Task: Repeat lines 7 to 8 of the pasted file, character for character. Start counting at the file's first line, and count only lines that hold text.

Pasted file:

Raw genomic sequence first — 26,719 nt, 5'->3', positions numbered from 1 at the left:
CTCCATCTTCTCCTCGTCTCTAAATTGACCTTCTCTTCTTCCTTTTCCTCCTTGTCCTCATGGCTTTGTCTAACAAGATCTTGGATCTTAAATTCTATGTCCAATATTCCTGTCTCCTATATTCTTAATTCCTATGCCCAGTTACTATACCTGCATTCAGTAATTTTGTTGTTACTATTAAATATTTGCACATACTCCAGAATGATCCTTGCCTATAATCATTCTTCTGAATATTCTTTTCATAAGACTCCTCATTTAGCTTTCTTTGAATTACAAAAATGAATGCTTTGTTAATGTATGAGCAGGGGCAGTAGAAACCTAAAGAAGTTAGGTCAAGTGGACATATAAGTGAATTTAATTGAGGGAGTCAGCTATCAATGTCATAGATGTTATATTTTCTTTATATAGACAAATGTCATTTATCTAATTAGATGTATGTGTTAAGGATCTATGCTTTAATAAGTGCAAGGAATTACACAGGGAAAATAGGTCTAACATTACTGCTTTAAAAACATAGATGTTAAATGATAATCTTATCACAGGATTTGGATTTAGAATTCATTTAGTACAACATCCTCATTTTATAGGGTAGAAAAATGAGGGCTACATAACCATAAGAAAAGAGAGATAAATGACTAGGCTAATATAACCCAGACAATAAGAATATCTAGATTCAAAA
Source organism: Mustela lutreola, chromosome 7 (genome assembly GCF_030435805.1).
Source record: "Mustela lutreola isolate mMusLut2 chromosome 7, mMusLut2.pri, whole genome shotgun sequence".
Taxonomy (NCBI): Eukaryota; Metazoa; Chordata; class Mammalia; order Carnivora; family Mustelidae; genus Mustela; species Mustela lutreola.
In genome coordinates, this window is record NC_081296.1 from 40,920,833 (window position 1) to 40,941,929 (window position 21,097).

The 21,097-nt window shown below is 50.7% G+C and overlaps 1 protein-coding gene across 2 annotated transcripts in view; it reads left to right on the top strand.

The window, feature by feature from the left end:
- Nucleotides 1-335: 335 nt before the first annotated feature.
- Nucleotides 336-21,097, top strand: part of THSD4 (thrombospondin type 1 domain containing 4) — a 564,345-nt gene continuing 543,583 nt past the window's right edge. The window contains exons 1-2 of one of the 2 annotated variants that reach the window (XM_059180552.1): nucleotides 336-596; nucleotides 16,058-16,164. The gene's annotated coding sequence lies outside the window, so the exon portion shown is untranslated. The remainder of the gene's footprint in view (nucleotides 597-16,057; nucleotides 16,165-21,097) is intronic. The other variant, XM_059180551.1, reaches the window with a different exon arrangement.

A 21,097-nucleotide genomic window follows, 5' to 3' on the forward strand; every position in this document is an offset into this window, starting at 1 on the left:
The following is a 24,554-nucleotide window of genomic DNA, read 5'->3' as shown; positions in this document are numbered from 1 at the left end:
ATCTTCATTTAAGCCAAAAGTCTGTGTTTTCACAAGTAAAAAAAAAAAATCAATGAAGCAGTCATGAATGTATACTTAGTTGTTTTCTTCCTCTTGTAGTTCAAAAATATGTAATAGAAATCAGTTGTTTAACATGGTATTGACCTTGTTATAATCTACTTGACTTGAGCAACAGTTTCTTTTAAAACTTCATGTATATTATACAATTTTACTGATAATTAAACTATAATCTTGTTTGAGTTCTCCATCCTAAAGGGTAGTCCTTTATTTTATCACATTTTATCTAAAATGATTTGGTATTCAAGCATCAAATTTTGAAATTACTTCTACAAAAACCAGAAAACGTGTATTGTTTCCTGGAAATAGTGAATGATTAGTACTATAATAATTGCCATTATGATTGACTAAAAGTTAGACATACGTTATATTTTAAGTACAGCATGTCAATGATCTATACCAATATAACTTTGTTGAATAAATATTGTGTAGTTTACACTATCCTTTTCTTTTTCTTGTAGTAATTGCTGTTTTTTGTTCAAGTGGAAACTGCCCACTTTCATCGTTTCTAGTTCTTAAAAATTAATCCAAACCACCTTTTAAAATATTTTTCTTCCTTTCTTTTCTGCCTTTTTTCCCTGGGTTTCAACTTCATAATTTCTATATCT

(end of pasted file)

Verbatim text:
The 21,097-nt window shown below is 50.7% G+C and overlaps 1 protein-coding gene across 2 annotated transcripts in view; it reads left to right on the top strand.

The window, feature by feature from the left end: